The Actual “Slick Willie”

Most of our readers probably remember that San Francisco’s Willie Brown was the longtime Speaker of the California Assembly, serving from December 2, 1980 until June 5, 1995. Far fewer, I expect, remember how he became speaker in the first place, but both that story and the more famous one — about how he remained in office later than most people thought possible — provide us an important message for today: making sneaky deals across the aisle really can work!

Accompany me to 1980, when Leo McCarthy of San Francisco, who had been Assembly Speaker for three terms, was being challenged by the #2 Assembly Democrat in office, Majority Leader Howard Berman of Los Angeles. Assembly Democrats were deeply split between their two leaders — and Brown realized that he had a shot at defeating both of them if he could get the support of the 28-person Republican minority in the 80-seat Assembly. After belatedly entering the race, Brown was able to obtain the votes of 25 Assembly Democrats as well as all 28 Republicans, allowing him to win the seat with ease. (McCarthy went on to serve three terms as Lt. Governor; Berman went on to a long and successful career in Congress.) Brown became the dominant politician in the California legislature for a generation.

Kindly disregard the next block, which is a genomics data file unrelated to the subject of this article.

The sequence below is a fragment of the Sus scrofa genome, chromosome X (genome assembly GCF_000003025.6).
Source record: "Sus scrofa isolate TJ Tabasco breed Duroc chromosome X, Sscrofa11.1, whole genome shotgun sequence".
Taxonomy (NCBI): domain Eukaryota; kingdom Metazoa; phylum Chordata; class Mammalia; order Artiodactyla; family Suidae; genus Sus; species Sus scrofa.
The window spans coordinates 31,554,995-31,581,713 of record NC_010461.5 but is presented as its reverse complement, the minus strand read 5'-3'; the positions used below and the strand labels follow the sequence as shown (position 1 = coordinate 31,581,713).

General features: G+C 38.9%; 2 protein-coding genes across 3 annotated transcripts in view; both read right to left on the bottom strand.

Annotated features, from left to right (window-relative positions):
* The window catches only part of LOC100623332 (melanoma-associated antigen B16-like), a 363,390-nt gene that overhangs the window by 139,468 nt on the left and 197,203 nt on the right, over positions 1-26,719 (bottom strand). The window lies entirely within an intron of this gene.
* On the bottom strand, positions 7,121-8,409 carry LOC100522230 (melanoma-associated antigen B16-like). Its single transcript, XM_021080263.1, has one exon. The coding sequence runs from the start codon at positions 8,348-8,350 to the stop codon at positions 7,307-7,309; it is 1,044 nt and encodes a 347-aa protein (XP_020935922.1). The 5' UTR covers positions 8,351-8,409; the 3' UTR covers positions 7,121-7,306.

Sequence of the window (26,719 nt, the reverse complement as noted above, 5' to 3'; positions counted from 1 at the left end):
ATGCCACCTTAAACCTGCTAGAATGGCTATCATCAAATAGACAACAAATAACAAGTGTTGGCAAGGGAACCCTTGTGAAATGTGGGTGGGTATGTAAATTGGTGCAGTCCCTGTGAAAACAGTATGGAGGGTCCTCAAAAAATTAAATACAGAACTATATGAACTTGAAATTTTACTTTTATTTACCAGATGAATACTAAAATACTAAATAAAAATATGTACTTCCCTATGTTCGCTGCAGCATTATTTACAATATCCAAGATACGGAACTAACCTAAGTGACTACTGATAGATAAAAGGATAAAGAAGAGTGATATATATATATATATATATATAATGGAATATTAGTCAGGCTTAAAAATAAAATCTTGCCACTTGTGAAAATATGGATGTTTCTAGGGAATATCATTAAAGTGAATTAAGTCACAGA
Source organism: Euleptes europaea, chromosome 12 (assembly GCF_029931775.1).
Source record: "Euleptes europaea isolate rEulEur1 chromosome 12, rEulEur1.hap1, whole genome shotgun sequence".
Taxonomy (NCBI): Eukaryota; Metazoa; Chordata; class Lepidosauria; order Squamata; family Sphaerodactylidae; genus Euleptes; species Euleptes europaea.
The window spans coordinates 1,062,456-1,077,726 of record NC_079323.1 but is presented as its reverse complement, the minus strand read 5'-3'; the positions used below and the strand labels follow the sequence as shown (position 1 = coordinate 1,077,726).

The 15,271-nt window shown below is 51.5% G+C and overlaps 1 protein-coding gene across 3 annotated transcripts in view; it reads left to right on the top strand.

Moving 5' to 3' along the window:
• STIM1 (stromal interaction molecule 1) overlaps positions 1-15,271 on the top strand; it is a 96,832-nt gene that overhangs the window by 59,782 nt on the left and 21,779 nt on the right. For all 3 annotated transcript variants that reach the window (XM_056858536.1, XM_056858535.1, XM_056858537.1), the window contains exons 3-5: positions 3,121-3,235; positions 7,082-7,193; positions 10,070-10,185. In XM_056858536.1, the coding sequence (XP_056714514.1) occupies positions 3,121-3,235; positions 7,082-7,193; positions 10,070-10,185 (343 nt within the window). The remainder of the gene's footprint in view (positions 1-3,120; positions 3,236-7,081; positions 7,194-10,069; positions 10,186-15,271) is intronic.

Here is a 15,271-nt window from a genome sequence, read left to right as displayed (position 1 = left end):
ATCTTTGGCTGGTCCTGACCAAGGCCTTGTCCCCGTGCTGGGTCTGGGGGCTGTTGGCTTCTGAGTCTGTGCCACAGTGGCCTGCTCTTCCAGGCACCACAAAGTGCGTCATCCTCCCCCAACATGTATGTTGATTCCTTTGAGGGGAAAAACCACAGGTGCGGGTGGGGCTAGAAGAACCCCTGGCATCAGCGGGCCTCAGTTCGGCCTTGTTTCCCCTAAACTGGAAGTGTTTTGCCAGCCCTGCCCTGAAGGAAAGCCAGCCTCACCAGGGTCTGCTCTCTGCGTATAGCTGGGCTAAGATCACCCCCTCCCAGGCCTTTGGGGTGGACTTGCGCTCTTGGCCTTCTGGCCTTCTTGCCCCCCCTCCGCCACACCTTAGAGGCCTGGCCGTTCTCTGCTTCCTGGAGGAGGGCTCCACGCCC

Our next stop is 1994, when Democrats lost the Assembly to Republicans by one seat, that people still remember. This result would have been expected to lead to the election of their Assembly Leader Jim Brulte as Speaker. But Brown wasn’t quite ready to give in. First, Brown persuaded moderate Republican-turned-Independent Paul Horcher to vote with Democrats keep him in power. Horcher was recalled from office and replaced by a Republican. Brown found another option in Doris Allen of Huntington Beach, who had been running in a special election to California State Senate when GOP party leaders endorsed her fellow Assemblyman Ross Johnson, who had moved into the district to run. Allen lost the election — and was pissed. So Speaker Brown convinced Allen to vote with Democrats and become Speaker herself — the first woman to hold that title. (Holding that power, not so much. Brown continued to control the Assembly from his role as head of the Democratic Caucus.)